My first ALAD Mars pics!

So, what about Wickahoney?  Well, here’s what Wiki has to say about Wicka:

Wickahoney is a ghost town in Owyhee County, Idaho. The town is located in a remote part of southern Owyhee County. It once had its own post office, which doubled as a stagecoach stop on the route from Mountain Home, Idaho to Mountain City, Nevada; the now-abandoned Wickahoney Post Office and Stage Station is listed on the National Register of Historic Places.

And here’s what Idaho Public TV has to say:

The Wickahoney stage stop, or what’s left of it, wasn’t always a crumbling ruin in the middle of the Owyhee Desert. It was once the tidy home of the Dunning family, who established a ranch at the remote location in 1887.

It was also a functioning post office and refuge for travelers on the stage route between the towns of Mountain City, Nevada and Mountain Home, Idaho. As with most desert encampments it was built near a dependable water supply, the lush Wickahoney Springs.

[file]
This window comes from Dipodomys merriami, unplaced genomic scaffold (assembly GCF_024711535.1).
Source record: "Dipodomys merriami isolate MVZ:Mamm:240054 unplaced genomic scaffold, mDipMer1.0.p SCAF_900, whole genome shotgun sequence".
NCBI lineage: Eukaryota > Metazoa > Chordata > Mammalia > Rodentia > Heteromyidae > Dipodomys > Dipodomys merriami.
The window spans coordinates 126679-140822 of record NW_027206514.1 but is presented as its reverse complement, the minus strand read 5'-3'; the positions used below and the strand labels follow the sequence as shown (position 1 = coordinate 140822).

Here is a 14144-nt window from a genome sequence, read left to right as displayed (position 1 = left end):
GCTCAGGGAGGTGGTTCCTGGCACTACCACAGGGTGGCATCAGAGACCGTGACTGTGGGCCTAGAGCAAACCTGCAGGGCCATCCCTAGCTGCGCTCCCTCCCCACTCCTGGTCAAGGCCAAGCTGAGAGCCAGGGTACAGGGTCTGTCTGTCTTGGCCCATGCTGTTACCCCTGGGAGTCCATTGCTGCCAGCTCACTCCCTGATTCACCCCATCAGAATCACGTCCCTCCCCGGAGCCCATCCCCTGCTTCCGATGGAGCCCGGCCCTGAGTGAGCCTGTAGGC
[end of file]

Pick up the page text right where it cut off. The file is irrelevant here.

Here’s a GE shot showing that there is some water near Wickahoney:

Here’s the way it used to look:

And here’s what it looks like today:

I’ll close with some local GE shots.  First this, of the Bruneau Canyon, by James Farrell:

A little further upstream, here’s how it looks (by Greg Stringham):

Here’s a shot by David Ross of Big Jacks Creek, just upstream from my landing:

And here’s some cool rocks a little further upstream (GE pic by Greg Stringham):

 

 

That’ll do it . . .

KS

Greg

 

© 2018 A Landing A Day

 

 

 

 

 

Posted in Uncategorized | Tagged: , , , , , , | 2 Comments »

Peach Springs, Arizona

Posted by graywacke on October 17, 2018

First timer?  In this formerly once-a-day blog (and now pretty much a once-a-week blog), I use an app that provides a random latitude and longitude that puts me somewhere in the continental United States (the lower 48).  I call this “landing.”